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Bush Kinder: Learning by nature

Jessica Schumann

It’s where wildlife warriors come to life and little imaginations run free with big ideas; and all against a backdrop we to take for granted everyday — the Australian bush.

For a few hours once a week, come cloud or sunshine, the pre-schoolers of Canberra Early Learning Centres leave the toys behind and head outdoors into nature’s very own classroom.

Last Friday, I left my own electronic “toys” behind and joined Bush Kinder to discover the classroom for myself.

Each with a backpack and outdoor shoes, one by one we file onto the bus and venture out to a nearby nature reserve. Toys, books and anything else are left behind in the classroom with sticks, grass and feathers to replace it all once we’ve disembarked.

Yerrabi Centre Director, Marcus Honeyman describes it as “a dedicated nature program that offers children so much more” while Donna Bush (the Centre’s General Manager) adds it’s “an opportunity to think outside the norm…and to just have some thinking time and time to be in the environment”.


From turning over rocks and logs to making discoveries and exploring Mother Nature and observing its inhabitant with curious eyes, Bush Kinder gives little minds time to connect with the environment and learn about the world around them, through their own experiences.

“Progressive education theorists of the past 150 years from Froebel to Steiner, Vygotsky to Montessori, Dewey to Gardener – all of them put the child at the centre of their own learning,” says Donna.

“All [of them] talk of the importance of children being allowed to explore the world with appropriate support and interestingly, many themselves were significantly influenced by the great outdoors.”

Just as Bush Kinder does.

It’s where sticks replace building blocks, and the sounds and sights of birds and kangaroos entertain the minds of three, four and five year olds. This time spent outdoors weekly emphasises the need for children to learn from their natural surroundings and to experience the seasons too while connecting with it too.

“Bush Kinder provides quiet time for children to observe the plant life, the animals and the seasons,” says Donna. 


With an absence of constructed man-made materials and resources, children are encouraged to engage in open-ended interactions, spontaneity, active imaginations, risk taking, exploration and discovery – all of which aren’t always possible in the classroom.

The Centres’ Managing Director, Fiona O’Donnell, shares that some of her happiest childhood memories are of her experience with nature.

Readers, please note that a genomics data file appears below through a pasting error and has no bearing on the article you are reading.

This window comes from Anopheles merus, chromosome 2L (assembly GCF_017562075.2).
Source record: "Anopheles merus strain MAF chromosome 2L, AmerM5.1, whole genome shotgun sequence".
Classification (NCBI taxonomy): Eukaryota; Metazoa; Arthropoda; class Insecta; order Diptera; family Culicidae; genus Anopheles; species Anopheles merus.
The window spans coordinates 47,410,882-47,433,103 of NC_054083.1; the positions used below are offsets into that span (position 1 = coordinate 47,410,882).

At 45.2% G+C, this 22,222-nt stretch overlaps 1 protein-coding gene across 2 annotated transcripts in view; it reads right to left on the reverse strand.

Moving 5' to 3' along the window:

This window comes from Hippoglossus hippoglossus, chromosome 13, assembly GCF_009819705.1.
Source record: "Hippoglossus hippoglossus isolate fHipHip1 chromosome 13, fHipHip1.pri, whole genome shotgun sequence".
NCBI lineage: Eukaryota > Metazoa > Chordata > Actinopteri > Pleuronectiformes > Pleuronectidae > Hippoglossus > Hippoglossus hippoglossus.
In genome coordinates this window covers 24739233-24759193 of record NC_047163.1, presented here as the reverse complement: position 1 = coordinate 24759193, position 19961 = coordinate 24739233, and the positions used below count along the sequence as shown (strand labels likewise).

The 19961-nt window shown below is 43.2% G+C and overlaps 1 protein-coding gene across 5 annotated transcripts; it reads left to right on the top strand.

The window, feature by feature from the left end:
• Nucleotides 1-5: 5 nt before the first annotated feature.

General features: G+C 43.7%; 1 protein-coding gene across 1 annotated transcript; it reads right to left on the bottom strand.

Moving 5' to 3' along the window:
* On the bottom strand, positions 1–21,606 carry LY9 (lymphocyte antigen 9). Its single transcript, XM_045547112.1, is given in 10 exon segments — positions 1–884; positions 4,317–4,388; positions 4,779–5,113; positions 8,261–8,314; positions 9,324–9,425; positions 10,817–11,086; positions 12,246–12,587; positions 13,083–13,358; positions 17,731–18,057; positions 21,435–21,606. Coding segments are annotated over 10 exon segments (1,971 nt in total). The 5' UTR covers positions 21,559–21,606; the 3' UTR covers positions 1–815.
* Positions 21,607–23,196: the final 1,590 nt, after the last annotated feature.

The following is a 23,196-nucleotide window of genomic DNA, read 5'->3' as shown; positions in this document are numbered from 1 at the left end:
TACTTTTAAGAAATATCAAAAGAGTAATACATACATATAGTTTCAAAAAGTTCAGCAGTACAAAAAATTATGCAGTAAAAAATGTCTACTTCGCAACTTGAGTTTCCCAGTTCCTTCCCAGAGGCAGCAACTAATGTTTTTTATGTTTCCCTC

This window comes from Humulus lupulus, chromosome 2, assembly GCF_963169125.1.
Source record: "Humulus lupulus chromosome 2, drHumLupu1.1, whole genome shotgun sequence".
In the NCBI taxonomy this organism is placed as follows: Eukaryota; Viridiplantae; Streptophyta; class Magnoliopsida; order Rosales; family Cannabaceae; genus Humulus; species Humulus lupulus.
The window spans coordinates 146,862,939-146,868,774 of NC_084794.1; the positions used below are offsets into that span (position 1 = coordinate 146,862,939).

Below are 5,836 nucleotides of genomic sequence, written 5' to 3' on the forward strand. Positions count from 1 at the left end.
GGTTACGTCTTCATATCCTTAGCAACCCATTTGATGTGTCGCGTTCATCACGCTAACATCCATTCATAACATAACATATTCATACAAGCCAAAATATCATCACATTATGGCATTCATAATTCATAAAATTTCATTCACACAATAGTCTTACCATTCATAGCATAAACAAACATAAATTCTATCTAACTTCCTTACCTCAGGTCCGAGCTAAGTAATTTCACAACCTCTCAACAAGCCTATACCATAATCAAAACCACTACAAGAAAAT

“We would climb all over Mount Mugga Mugga…we hung on monkey bars upside down for hours. We climbed the small plum trees all around Red Hill too and all the while building our muscles, building our core strength,” she says.

“Taking risks is a vital part of development and it how kids build resilience. It improves confidence, focus and development into a healthy responsible being in the world. We want to offer this to children who perhaps don’t have the opportunity to participate in bush walks at home.”


But adds Donna, it’s also about respectful relationships and setting boundaries when it comes to interacting with others in the Reserve.

“The children establish the rules,” she says. “They know that if they want to stick fight, they must ask the other child first whether they want to be involved. They must also ensure they’re not hitting each other but hitting sticks.”

Whether it’s clambering over tree branches or exploring fallen logs, the activities embarked on Bush Kinder are robust as the children can become quite physical. However, nothing is beyond the decision of the child.

“Children are encouraged to undertake a self assessment of the tree they may want to climb or interactions with others, but know that the educator is there to help and support,” says Donna.

So whether it’s hunting down hares, spotting the cockatoos above or making mud pies from grass, twigs and leaves, Bush Kinder leaves everything to the imagination and more…  

Canberra Early Learning Services Crace, Yerrabi Ponds, Springbank Rise and soon to be Oxley Early Learning offer early education and care for children 6 weeks to 5 years. CEL also offer a dedicated Pre School Program (4 year olds) run by an experienced early childhood teacher. For more information visit the Canberra Early Learning Centre website.

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Jessica Schumann

A 'rambling ranga' at heart, Jessica Schumann is a bubbly, creative social thinker who thrives on words, social media and an innate knack for sharing stories. When she finds the time to write, Jessica seeks out the beauty in change and the essence of human condition. Varied and diverse in nature, her writing delves into the enviable world of people, travel, food and culture. When you can't find her in a nook writing, just follow your nose and you’ll soon find Jessica indulging in her other passion – cooking – or curled up on the couch with a good book in hand. You can find her over at ramblingranga.com.au. More about the Author

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